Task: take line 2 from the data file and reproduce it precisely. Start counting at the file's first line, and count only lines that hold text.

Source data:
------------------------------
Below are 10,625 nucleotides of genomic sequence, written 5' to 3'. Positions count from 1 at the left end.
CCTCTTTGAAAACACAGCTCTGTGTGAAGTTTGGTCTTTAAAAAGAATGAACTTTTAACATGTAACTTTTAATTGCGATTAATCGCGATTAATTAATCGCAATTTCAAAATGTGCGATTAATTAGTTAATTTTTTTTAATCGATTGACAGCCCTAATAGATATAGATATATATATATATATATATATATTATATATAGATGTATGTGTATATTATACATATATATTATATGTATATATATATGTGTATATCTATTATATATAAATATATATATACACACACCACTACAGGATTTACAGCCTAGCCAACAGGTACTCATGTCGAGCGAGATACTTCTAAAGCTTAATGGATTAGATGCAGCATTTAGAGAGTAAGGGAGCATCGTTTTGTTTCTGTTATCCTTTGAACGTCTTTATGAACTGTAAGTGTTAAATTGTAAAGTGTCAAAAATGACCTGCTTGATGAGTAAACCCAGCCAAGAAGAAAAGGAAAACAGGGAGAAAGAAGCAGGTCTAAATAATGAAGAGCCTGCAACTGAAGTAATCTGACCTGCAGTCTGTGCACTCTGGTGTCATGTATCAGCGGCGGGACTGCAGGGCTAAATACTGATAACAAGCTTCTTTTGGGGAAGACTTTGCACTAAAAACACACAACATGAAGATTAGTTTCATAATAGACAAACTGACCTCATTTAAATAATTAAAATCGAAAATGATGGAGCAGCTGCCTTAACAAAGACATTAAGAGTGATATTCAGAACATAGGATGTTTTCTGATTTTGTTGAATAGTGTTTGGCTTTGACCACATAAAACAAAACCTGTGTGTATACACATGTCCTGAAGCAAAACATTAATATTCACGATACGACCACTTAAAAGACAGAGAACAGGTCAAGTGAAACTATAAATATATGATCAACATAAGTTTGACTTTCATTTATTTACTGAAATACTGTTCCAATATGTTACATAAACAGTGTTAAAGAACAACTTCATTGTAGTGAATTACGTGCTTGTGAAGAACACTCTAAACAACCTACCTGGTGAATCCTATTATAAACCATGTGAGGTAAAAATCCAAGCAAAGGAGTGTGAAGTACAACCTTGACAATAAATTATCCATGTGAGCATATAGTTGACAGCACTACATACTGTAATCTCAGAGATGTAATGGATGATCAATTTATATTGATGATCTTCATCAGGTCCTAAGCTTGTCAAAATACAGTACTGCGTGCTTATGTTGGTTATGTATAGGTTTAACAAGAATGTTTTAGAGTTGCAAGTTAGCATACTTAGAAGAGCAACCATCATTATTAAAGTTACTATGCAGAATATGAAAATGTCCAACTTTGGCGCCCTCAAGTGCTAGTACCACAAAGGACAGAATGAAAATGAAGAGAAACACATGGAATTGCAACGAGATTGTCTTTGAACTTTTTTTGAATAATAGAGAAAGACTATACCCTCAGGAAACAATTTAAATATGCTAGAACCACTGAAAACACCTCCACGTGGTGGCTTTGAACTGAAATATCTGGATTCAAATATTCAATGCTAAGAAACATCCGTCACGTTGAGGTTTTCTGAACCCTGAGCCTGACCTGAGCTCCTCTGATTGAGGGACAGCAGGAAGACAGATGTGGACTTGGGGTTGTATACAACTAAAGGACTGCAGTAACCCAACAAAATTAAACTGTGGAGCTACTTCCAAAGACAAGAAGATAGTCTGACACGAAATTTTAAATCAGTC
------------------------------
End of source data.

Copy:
CCTCTTTGAAAACACAGCTCTGTGTGAAGTTTGGTCTTTAAAAAGAATGAACTTTTAACATGTAACTTTTAATTGCGATTAATCGCGATTAATTAATCGCAATTTCAAAATGTGCGATTAATTAGTTAATTTTTTTTAATCGATTGACAGCCCTAATAGATATAGATATATATATATATATATATATATTATATATAGATGTATGTGTATATTATACATATATATTATATGTATATATATATGTGTATATCTATTATATATAAATATATATATACACACACCACTACAGGATTTACAGCCTAGCCAACAGGTACTCATGTCGAGCGAGATACTTCTAAAGCTTAATGGATTAGATGCAGCATTTAGAGAGTAAGGGAGCATCGTTTTGTTTCTGTTATCCTTTGAACGTCTTTATGAACTGTAAGTGTTAAATTGTAAAGTGTCAAAAATGACCTGCTTGATGAGTAAACCCAGCCAAGAAGAAAAGGAAAACAGGGAGAAAGAAGCAGGTCTAAATAATGAAGAGCCTGCAACTGAAGTAATCTGACCTGCAGTCTGTGCACTCTGGTGTCATGTATCAGCGGCGGGACTGCAGGGCTAAATACTGATAACAAGCTTCTTTTGGGGAAGACTTTGCACTAAAAACACACAACATGAAGATTAGTTTCATAATAGACAAACTGACCTCATTTAAATAATTAAAATCGAAAATGATGGAGCAGCTGCCTTAACAAAGACATTAAGAGTGATATTCAGAACATAGGATGTTTTCTGATTTTGTTGAATAGTGTTTGGCTTTGACCACATAAAACAAAACCTGTGTGTATACACATGTCCTGAAGCAAAACATTAATATTCACGATACGACCACTTAAAAGACAGAGAACAGGTCAAGTGAAACTATAAATATATGATCAACATAAGTTTGACTTTCATTTATTTACTGAAATACTGTTCCAATATGTTACATAAACAGTGTTAAAGAACAACTTCATTGTAGTGAATTACGTGCTTGTGAAGAACACTCTAAACAACCTACCTGGTGAATCCTATTATAAACCATGTGAGGTAAAAATCCAAGCAAAGGAGTGTGAAGTACAACCTTGACAATAAATTATCCATGTGAGCATATAGTTGACAGCACTACATACTGTAATCTCAGAGATGTAATGGATGATCAATTTATATTGATGATCTTCATCAGGTCCTAAGCTTGTCAAAATACAGTACTGCGTGCTTATGTTGGTTATGTATAGGTTTAACAAGAATGTTTTAGAGTTGCAAGTTAGCATACTTAGAAGAGCAACCATCATTATTAAAGTTACTATGCAGAATATGAAAATGTCCAACTTTGGCGCCCTCAAGTGCTAGTACCACAAAGGACAGAATGAAAATGAAGAGAAACACATGGAATTGCAACGAGATTGTCTTTGAACTTTTTTTGAATAATAGAGAAAGACTATACCCTCAGGAAACAATTTAAATATGCTAGAACCACTGAAAACACCTCCACGTGGTGGCTTTGAACTGAAATATCTGGATTCAAATATTCAATGCTAAGAAACATCCGTCACGTTGAGGTTTTCTGAACCCTGAGCCTGACCTGAGCTCCTCTGATTGAGGGACAGCAGGAAGACAGATGTGGACTTGGGGTTGTATACAACTAAAGGACTGCAGTAACCCAACAAAATTAAACTGTGGAGCTACTTCCAAAGACAAGAAGATAGTCTGACACGAAATTTTAAATCAGTC